Professor in Print #5: From Short Stories to Expository Works: Helping Students Through English 101

Updated: 2 hours ago

How could I help under-prepared students get through English 101?  Sometimes, in a composition course, my freshmen had little experience writing essays that would meet college standards. They were the students who were not considered "college material" or even expected to attend any college, not even a community college.


In many cases they would take an English course that would not prepare them for any college. They would write short, short stories in these type of courses. Indeed, if they ever changed their minds and wanted to attend any college, they would not be prepared for any college. One of the best ways was to follow the philosophy: Begin with students where they are, and work to get the students where I want.


One of the best ways was to give extra credit for anyone of the students to contribute to the "Continuous Short Story" on the MANA Sunriser Blog. They would only have to write a minimum of five sentences to add to the writing of the previous post. Each student could earn up to twelve (12) extra credit points AND MarketingNewAuthors.com (MANA) would donate money to a designated charity


The results?


First of all, those students with minimal skills enjoyed writing the type with which they were familiar—descriptive and narrative prose. I would be able to help them correct any grammatical errors as well as enhance the development of the content presentation of their posts. Then, I would focus on an expository topic and demonstrate how they can use the skills to add to short stories to write an expository work.   The topic? How does a person write a short story? Then, I would guide them in the development of an outline and the writing of an expository theme. Furthermore, many had that "good feeling" knowing they were helping others by putting their writing skills to work.   And they enjoyed seeing how the continuous short story developed. Finally, since I was able to gain access to the data, I could share with the class that there was an average of 200 views per short story. Thus, their work made them "famous" nationally and internationally.        Analysis Generally, students with limited skills have little self confidence. Seeing their work in print on a website and knowing that many are viewing their work helps build up their confidence. And the posts are the "fodder" for the specific examples for each and every paragraph. The students begin to understand how to develop a theme with solid topic sentences and specific examples, which their posts have provided. Voila'.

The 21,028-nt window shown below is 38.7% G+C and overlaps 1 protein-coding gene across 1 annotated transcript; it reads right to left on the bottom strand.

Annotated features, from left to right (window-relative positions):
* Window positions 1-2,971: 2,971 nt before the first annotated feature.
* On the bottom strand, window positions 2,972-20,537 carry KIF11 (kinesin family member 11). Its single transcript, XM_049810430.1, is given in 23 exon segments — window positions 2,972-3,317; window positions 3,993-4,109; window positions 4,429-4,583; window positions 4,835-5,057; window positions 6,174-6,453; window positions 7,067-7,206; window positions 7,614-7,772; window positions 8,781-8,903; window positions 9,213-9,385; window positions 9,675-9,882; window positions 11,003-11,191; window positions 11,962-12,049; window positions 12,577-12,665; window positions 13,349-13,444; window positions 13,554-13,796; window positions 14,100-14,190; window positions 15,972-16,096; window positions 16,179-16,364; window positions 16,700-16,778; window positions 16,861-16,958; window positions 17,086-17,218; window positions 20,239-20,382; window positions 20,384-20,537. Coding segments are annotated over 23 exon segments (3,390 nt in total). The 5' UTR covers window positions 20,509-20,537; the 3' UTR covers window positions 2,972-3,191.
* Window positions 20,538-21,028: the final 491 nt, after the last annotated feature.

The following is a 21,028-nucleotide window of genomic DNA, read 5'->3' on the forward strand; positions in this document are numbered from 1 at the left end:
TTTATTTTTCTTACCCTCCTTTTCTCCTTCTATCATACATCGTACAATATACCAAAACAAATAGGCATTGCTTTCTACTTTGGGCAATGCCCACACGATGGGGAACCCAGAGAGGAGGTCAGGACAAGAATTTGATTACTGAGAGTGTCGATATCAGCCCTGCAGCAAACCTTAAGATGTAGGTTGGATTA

Sunrises and Sunsets,

Dr. Fairy


Fairy C. Hayes-Scott, Ph.D. 

Have a question about your students? Or would you like a one-on-one consultation with Dr. Hayes-Scott? If so, contact her via email at Dr_C_Consultant@aol.com. Otherwise, feel free to comment on the post.

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